What is Poka Yoke? Objective, Technics

What is Poka Yoke?

Poka Yoke is a Japanese term that translates to “mistake-proofing” or “error-proofing.” It is a technique used in manufacturing and service industries to prevent errors and defects from occurring during the production or service delivery process.

The primary goal of Poka Yoke is to eliminate mistakes or defects by making it impossible for them to happen in the first place. It involves designing processes or systems in a way that makes it difficult or impossible for mistakes to occur. This is achieved through the use of visual or physical cues that signal when an error is about to occur, preventing it from happening.

While creating a password for your e-mail account in case the password is too petite, a warning shows up on the screen: “Password strength: too short”. When you try to locate an item in Google, it offers you the alternative of spell check to make sure that you get the spelling of the item correct.

In the case of an electronic door lock system, the lock of the car door does not open when the engine is running. These are all cases of Poka Yoke in our day-to-day life. Alternatively, Poka Yoke implies to a series of methods that supports error prevention.

These techniques recognize how things can go wrong and how mistakes can be prevented as the priority. Therefore, Poka Yoke can be defined as a series of quality management techniques that supports removing defects in products by choosing various kinds of mistakes at the design phase or the production phase.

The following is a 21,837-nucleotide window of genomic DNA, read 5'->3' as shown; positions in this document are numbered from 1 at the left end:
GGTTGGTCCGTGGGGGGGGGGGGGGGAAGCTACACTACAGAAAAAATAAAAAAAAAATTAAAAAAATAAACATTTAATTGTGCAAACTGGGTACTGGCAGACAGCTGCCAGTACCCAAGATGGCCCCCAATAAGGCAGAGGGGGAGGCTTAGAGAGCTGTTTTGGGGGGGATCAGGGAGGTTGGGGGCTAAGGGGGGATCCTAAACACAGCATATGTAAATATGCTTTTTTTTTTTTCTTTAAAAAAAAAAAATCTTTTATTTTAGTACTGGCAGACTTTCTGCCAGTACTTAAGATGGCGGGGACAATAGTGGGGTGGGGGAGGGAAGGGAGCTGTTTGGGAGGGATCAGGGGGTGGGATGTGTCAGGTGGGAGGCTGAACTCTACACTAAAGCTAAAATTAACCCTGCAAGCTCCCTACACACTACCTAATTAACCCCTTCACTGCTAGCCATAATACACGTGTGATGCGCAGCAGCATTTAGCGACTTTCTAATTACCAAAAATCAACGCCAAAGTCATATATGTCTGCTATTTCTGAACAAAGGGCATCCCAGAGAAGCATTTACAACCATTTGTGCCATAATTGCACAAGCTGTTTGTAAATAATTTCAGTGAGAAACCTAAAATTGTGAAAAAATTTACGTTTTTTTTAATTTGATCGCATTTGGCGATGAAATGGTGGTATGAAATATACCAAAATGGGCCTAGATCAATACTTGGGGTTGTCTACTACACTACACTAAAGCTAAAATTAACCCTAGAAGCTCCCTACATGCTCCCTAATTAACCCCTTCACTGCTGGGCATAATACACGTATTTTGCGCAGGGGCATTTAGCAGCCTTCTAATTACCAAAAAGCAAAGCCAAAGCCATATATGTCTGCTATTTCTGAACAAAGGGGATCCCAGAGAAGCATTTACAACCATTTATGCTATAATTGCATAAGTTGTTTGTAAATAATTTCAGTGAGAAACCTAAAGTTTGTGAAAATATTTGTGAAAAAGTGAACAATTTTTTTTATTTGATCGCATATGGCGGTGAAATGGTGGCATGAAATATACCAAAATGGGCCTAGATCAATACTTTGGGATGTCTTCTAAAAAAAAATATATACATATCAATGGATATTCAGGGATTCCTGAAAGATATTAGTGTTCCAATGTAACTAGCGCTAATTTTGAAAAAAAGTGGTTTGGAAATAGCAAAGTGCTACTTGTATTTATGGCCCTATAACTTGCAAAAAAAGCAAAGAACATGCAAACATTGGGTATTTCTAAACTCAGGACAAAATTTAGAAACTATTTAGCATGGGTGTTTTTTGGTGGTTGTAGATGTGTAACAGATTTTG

Poka Yoke comprises various simple tools for mistake prevention. For instance, we set an alarm to wake up on time (this prevents the error of waking up late), and arrange a checklist to make sure all the necessary items have been packed before going for a vacation(preventing the mistake of not shipping valuable items such as passports or tickets or other passes), etc.

Same as personal lives, there are big numbers of simple mistake-prevention techniques followed in organizations that put off damage and enhance quality. For instance, we have color coding of the wires and the plugs in a computer CPU so that the right wires (like those of keypads and pointers) are linked to the right plugs.

The term PokaYoke is an amalgamation of two Japanese words ‘poka’ meaning unintentional error and ‘Yoke’ meaning stop. The main concept of Poka Yoke is to devise the organizational processes in such a manner that errors are avoided or found and corrected at an initial phase of production.